Gov. Baker Paves The Way For Pro Sports To Return To Massachusetts

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Massachusetts Gov. Charlie Baker provided a glimmer of hope for live sports to return in the coming weeks. (PHOTO COURTESY: Matt Noonan/NoontimeSports.com)

By Matt Noonan 

Massachusetts Governor Charlie Baker clearly misses sports – we all know he is a proud supporter of our state’s hometown teams.

So on Friday, Baker announced that the state’s professional teams would be allowed to begin practicing as soon as Saturday, June 6. That is also the same date Massachusetts residents should learn more about the second phase of the state’s reopening plan, which would begin Monday, June 8.

“I know we still aren’t to the point where we’ll have our pro sports teams back playing anything yet,” Baker said during Friday’s press briefing. “The leagues are obviously working hard to host games again. And I think we all hope that at some point, opening practice facilities will help make that happen a little sooner.”

Professional sports have been idle since mid-March when the National Basketball Association (NBA) and National Hockey League (NHL) paused their respective seasons due to the coronavirus (COVID-19) outbreak. Since then, both leagues have been working diligently to find a way to restart their seasons safely in “hub cities.”

Major League Baseball (MLB) delayed the start of its 2020 season but continues to be stuck in neutral due to ongoing contract discussions between the players and owners.

Both Major League Soccer (MLS) and the National Women’s Soccer League (NWSL) have announced plans to return to the pitch in the coming weeks, which should excited local New England Revolution fans.

Baker believes live sports would certainly help all of us during this unprecedented time. Additionally, it would be a great outlet for many, who have been consuming older contests these past few weeks, including a 2007 playoff run by the Boston Red Sox on NESN.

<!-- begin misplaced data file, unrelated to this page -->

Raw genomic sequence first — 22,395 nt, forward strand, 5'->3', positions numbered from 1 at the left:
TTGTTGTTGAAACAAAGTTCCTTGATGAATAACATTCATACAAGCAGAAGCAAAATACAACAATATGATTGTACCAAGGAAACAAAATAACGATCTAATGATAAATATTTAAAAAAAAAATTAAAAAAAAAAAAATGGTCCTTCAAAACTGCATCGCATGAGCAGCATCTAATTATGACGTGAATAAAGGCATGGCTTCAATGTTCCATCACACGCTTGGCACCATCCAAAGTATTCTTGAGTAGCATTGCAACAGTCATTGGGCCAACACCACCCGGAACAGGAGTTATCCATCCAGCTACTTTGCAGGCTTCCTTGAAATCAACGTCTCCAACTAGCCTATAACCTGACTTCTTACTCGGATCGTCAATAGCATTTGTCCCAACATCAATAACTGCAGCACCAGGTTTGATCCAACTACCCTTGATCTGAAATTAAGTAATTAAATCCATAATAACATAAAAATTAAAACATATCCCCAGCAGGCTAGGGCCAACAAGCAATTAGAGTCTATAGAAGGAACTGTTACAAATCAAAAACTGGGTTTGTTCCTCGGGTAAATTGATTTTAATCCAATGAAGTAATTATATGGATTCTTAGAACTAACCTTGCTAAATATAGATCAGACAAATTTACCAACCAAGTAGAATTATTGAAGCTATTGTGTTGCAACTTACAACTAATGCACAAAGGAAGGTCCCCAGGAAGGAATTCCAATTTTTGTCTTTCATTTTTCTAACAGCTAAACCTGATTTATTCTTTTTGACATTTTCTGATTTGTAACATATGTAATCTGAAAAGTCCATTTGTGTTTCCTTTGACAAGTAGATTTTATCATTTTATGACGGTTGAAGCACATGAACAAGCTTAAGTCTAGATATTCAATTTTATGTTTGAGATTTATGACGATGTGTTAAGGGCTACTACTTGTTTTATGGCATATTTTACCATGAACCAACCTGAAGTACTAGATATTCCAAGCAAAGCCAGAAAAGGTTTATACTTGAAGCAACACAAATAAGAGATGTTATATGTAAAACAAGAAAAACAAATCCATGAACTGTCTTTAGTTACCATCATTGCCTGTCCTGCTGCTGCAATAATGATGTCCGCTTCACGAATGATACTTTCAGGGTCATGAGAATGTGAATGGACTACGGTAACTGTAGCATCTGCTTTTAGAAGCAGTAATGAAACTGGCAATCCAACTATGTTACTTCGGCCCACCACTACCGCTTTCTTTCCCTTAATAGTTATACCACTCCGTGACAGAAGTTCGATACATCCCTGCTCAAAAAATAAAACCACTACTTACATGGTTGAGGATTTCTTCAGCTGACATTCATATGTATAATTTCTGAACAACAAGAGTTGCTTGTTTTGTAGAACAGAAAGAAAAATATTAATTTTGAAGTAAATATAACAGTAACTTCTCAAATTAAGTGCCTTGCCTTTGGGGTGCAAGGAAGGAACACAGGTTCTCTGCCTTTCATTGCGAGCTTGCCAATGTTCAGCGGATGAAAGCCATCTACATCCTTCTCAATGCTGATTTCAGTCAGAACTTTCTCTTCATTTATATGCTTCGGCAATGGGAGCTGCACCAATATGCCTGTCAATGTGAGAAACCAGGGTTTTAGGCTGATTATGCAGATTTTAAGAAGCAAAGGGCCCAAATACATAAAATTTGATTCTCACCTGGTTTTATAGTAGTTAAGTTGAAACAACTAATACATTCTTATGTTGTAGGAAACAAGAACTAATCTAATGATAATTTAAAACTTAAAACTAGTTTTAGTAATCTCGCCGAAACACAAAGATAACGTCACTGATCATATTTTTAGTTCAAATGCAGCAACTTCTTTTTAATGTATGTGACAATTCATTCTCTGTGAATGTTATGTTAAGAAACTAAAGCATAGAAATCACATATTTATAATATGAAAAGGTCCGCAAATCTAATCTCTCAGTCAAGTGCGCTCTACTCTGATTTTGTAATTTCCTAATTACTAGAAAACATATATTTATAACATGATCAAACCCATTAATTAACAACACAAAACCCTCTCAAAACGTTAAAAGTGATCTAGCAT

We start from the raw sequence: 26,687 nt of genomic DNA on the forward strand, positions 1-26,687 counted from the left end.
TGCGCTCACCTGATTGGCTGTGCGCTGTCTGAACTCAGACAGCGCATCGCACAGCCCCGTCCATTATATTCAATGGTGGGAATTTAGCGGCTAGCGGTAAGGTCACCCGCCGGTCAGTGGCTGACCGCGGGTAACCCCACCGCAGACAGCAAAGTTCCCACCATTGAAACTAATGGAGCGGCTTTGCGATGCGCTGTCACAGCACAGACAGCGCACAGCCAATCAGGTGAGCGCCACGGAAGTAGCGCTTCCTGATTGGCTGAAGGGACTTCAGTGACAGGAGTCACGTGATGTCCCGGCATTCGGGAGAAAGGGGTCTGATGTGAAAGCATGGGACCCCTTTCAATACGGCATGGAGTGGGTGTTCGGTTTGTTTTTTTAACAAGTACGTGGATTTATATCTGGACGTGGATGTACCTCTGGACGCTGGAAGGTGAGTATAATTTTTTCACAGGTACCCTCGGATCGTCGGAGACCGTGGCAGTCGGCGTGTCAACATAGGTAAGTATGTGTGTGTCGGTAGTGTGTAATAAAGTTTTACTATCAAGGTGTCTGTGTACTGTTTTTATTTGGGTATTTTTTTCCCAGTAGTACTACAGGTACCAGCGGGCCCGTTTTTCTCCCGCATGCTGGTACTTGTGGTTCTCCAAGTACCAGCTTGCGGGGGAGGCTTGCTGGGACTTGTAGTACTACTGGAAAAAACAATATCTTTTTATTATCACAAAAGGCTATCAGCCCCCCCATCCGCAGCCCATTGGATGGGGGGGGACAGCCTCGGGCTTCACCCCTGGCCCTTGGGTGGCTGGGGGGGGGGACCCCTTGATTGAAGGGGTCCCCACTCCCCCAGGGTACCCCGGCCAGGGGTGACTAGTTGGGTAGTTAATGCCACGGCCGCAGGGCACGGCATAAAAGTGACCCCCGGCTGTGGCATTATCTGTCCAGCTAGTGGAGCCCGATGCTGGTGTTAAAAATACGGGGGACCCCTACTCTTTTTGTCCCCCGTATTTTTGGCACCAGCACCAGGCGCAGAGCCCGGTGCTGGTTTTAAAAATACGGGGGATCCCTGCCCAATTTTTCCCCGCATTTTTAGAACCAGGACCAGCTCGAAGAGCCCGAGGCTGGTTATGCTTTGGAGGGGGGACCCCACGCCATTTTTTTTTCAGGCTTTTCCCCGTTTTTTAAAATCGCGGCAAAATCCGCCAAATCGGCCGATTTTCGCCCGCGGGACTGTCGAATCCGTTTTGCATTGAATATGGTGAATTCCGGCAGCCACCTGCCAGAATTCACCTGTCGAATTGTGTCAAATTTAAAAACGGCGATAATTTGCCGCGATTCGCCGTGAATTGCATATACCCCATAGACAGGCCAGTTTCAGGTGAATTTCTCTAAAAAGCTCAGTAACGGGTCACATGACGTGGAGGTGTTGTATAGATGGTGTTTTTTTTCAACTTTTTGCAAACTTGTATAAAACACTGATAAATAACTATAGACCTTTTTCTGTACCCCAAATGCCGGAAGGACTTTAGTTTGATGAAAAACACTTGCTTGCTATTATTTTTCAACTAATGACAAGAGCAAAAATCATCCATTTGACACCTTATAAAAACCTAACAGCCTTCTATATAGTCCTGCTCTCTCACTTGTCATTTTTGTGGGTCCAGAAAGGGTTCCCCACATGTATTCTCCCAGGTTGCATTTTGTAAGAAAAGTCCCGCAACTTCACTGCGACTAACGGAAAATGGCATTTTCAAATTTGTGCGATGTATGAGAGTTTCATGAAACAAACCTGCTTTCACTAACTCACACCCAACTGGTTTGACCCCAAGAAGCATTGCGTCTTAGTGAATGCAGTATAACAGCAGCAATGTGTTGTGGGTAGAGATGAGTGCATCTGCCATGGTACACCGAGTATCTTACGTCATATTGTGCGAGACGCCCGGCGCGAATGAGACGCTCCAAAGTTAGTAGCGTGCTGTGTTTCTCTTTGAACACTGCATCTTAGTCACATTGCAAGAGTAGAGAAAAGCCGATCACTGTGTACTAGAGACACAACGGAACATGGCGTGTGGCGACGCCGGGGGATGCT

“I think for all of us live sports, and especially pro sports would be a great thing to see again because not only will it be a significant milestone for those of us who are fans but it will also send a big signal that we’ve continued to do all the things that we need to do to contain and control the virus,” said Baker.

Noontime Commentary: It Is Time To Pull The Plug On All Spring Sports

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Is it time to officially pull the plug on all spring sports, including high school games? (PHOTO COURTESY: Visualhunt.com)

By Matt Noonan | @NoontimeNation 

It may be time to pull the plug on spring sports, including all high school games, along with any other leagues or tournaments that were scheduled to start, both this month or over the next few weeks.

Sports will return – I know they will – but playing games to convening along the sidelines to cheer on our hometown student-athletes to storming the gates at Fenway Park just doesn’t seem like the right thing to do during this time of uncertainty. 

We are expecting a “surge” here in Massachusetts, which could have started yesterday or today – who knows? – and it will certainly challenge all of us, as well as our communities, hospitals, health professionals, and everyone else that has bravely stepped up to help combat the spread of COVID-19. And this so-called “surge” – may be the first of many to come? – is certainly a sign that future games and contests will either be canceled or postponed.